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  • Poster presentation
  • Open Access

Musculoskeletal complaints in patients with Familial Mediterranean Fever

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Pediatric Rheumatology201513 (Suppl 1) :P85

  • Published:


  • Public Health
  • Arthritis
  • Familial Mediterranean Fever
  • Heterozygous Mutation
  • Common Complaint


Familial Mediterranean fever (FMF) is an autosomal recessive disease, characterised by recurrent, self limited attacks of fever with serositis. The aim of our study was to describe the frequency of musculoskeletal complaints in children with FMF and investigate the effect of genotype on these findings.


Files of patients who had been seen in our department (during routine follow-up visits) between January 2013 and January 2014 were retrospectively evaluated. Patients with two mutations were divided into 3 groups; M694V/M694V, M694V/Other mutation and patients carrying two mutations other than M694V. Patients with one mutation were divided into 2 groups; M694V and non M694V carriers.


The study group comprised 317 FMF patients (170 females, 147 males) with a mean age of 12.2 ± 5.7 years. The frequency of musculoskeletal complaints were as follows; arthritis 18%, arthralgia 43%, leg pain 43%, heel pain 36%, myalgia 8%, protracted arthritis 2%, protracted febrile myalgia 2%. Leg pain and heel pain were more frequently detected in patients with homozygous M694V (p<0.05). Among patients with heterozygous mutations; children with M694V mutation had more frequently artralgia, leg pain and heel pain (p<0.05).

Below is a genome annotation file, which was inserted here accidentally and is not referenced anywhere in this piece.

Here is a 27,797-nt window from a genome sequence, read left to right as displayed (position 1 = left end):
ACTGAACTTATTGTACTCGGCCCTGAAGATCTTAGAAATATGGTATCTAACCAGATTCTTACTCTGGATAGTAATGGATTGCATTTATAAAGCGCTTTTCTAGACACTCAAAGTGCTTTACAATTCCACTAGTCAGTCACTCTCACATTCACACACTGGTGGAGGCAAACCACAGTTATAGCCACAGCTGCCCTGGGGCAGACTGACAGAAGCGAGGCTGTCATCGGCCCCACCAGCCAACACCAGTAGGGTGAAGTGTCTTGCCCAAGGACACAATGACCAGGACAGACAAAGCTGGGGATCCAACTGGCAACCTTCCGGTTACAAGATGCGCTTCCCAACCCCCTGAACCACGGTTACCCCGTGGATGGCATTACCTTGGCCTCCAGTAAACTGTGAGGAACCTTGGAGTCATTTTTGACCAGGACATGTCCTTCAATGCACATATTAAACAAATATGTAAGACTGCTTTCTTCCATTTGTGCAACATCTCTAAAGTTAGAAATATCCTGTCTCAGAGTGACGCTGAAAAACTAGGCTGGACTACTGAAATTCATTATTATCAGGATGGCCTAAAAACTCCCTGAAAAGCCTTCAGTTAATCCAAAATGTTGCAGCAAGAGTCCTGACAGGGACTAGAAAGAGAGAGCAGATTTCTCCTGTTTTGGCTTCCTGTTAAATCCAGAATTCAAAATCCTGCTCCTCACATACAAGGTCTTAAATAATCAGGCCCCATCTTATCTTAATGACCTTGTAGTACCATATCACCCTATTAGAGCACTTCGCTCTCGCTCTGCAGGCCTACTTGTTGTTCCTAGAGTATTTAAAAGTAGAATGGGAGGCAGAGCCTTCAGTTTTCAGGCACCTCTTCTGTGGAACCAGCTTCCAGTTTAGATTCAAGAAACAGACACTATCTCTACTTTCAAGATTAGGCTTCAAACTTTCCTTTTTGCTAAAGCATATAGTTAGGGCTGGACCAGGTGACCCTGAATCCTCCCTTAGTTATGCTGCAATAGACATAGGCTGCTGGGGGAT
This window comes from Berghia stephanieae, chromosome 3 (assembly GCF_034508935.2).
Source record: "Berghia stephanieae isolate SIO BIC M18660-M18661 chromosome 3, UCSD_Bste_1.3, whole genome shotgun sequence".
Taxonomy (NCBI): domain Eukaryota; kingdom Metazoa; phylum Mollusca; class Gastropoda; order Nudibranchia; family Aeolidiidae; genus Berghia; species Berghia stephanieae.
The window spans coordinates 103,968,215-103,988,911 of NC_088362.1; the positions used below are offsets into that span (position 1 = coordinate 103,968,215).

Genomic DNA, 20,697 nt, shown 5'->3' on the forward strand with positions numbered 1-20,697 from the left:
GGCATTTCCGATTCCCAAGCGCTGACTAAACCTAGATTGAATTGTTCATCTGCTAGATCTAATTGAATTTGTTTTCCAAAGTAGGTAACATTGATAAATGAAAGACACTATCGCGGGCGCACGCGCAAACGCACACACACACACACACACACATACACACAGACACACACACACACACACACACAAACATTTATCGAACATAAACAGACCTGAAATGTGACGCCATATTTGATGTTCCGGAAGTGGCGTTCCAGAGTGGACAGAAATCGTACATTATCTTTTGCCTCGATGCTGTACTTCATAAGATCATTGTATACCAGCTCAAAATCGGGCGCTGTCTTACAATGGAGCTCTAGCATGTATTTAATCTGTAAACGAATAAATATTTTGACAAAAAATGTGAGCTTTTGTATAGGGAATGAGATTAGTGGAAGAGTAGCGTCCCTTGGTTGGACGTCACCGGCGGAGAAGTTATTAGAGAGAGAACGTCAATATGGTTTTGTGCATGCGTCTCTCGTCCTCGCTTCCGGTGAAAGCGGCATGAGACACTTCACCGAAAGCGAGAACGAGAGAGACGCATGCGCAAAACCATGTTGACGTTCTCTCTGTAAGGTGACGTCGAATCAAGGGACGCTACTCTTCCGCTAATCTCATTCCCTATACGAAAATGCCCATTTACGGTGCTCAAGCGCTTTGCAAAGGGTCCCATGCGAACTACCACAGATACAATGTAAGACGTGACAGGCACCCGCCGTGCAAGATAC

Musculoskeletal problems were common complaints in patients with FMF. Genotype seems to effect the frequency of these problems and M694V mutation is a predisposing factor for musculoskeletal complaints.

Authors’ Affiliations

Ankara University, Pediatric Rheumatology, Ankara, Turkey


© Özçakar et al. 2015

This article is published under license to BioMed Central Ltd. This is an Open Access article distributed under the terms of the Creative Commons Attribution License (, which permits unrestricted use, distribution, and reproduction in any medium, provided the original work is properly cited. The Creative Commons Public Domain Dedication waiver ( applies to the data made available in this article, unless otherwise stated.